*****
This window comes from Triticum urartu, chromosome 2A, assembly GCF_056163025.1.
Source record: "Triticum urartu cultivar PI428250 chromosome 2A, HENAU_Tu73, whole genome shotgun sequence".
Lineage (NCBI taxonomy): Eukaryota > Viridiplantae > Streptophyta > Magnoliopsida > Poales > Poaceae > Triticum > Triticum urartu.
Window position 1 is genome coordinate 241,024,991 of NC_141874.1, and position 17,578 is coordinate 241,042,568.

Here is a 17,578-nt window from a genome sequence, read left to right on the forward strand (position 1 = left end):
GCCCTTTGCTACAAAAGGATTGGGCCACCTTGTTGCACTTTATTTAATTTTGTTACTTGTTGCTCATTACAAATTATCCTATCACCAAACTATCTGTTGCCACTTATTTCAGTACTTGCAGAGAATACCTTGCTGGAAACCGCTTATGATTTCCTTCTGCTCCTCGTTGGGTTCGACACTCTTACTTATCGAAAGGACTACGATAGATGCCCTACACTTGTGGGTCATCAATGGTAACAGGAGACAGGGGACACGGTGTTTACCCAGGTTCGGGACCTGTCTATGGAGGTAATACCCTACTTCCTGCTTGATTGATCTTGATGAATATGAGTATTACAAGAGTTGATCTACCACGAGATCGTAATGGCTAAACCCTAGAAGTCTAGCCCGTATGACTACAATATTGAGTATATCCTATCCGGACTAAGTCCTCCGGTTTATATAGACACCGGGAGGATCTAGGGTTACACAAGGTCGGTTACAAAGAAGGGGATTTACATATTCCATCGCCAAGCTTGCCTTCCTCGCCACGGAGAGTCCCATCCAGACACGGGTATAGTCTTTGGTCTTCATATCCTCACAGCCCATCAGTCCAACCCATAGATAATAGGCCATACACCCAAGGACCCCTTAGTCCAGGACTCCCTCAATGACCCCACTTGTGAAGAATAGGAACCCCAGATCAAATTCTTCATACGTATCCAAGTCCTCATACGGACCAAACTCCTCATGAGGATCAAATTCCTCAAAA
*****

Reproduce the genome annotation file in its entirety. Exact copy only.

This window comes from Triticum urartu, chromosome 2A, assembly GCF_056163025.1.
Source record: "Triticum urartu cultivar PI428250 chromosome 2A, HENAU_Tu73, whole genome shotgun sequence".
Lineage (NCBI taxonomy): Eukaryota > Viridiplantae > Streptophyta > Magnoliopsida > Poales > Poaceae > Triticum > Triticum urartu.
Window position 1 is genome coordinate 241,024,991 of NC_141874.1, and position 17,578 is coordinate 241,042,568.

Here is a 17,578-nt window from a genome sequence, read left to right on the forward strand (position 1 = left end):
GCCCTTTGCTACAAAAGGATTGGGCCACCTTGTTGCACTTTATTTAATTTTGTTACTTGTTGCTCATTACAAATTATCCTATCACCAAACTATCTGTTGCCACTTATTTCAGTACTTGCAGAGAATACCTTGCTGGAAACCGCTTATGATTTCCTTCTGCTCCTCGTTGGGTTCGACACTCTTACTTATCGAAAGGACTACGATAGATGCCCTACACTTGTGGGTCATCAATGGTAACAGGAGACAGGGGACACGGTGTTTACCCAGGTTCGGGACCTGTCTATGGAGGTAATACCCTACTTCCTGCTTGATTGATCTTGATGAATATGAGTATTACAAGAGTTGATCTACCACGAGATCGTAATGGCTAAACCCTAGAAGTCTAGCCCGTATGACTACAATATTGAGTATATCCTATCCGGACTAAGTCCTCCGGTTTATATAGACACCGGGAGGATCTAGGGTTACACAAGGTCGGTTACAAAGAAGGGGATTTACATATTCCATCGCCAAGCTTGCCTTCCTCGCCACGGAGAGTCCCATCCAGACACGGGTATAGTCTTTGGTCTTCATATCCTCACAGCCCATCAGTCCAACCCATAGATAATAGGCCATACACCCAAGGACCCCTTAGTCCAGGACTCCCTCAATGACCCCACTTGTGAAGAATAGGAACCCCAGATCAAATTCTTCATACGTATCCAAGTCCTCATACGGACCAAACTCCTCATGAGGATCAAATTCCTCAAAA